Paul Blart: Mall Cop Steve Carr

Paul Blart: Mall Cop Steve Carr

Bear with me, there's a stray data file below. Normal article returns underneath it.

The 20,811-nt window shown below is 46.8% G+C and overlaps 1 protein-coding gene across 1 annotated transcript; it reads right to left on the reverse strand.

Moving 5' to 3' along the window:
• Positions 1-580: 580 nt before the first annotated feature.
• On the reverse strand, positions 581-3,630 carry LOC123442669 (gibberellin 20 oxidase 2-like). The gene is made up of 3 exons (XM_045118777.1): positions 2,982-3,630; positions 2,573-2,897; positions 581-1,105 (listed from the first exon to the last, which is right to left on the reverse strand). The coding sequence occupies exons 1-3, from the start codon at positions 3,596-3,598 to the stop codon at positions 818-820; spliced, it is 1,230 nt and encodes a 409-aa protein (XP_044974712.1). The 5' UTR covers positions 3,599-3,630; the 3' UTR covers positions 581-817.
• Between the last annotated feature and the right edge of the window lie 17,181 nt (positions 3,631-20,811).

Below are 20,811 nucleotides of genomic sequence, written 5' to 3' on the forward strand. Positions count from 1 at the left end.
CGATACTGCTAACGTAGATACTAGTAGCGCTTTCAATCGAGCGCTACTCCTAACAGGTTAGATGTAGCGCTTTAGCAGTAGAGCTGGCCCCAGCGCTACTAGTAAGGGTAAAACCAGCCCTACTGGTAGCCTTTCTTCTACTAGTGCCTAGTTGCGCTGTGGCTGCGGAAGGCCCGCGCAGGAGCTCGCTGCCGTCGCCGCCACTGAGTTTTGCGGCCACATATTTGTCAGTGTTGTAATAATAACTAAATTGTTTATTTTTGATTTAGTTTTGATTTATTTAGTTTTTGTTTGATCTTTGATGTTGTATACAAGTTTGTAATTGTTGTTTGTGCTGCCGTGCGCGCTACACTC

For a no-brainer comedy from Adam Sandler's Happy Madison Productions, Paul Blart: Mall Cop is shockingly depressing. In the first half hour we learn that Paul Blart (Kevin James) is an overweight, delusional mall security guard whose crippling hypoglycaemia keeps him from attaining his dream job as a state trooper. Everyone he meets casually dismisses him and he can't even get the shoppers he fines for small violations to take him seriously. His immigrant wife left him and their daughter immediately after being granted citizenship, and his online dating profile is generating few hits. By the time a scene where Blart humiliates himself at a party is followed by one where he cries in front of his computer, I became optimistic that the film might enter dark, twisted Observe and Report territory. Blart's delusions of grandeur are further hinted at when the plot takes a playful Die Hard twist, with the deeply incompetent guard remaining in the mall during a hostage crisis to save a co-worker (Jayma Mays) despite the urgings of the police, the SWAT team and his common sense. Ah, but unlike Observe and Report, Paul Blart: Mall Cop essentially remains in safe family comedy territory. Released earlier this year to universally scathing reviews, it became a massive box office success regardless and it's indeed a bit better than its toxic reputation would suggest. The story is about as convincing and engrossing as the average Ernest picture, but the film coasts along pleasantly on the nice guy charm of Kevin James, who also co-wrote and has a keen understanding of how to make his schlubby persona endearing. I like Paul Blart: Mall Cop more than I expected to but at the same time its bland innocuousness made me appreciate Observe and Report just that much more. The surprisingly sparse DVD contains a few unremarkable deleted scenes and a handful of documentaries that look like they were taken straight from the EPK. A chummy commentary by James and producer Todd Garner is more enlightening. "The boob sweat, we were very concerned about trying to make it more real," reveals James. "It doesn't look as real as I'd like it to look." Oh, the compromises for art. (Sony)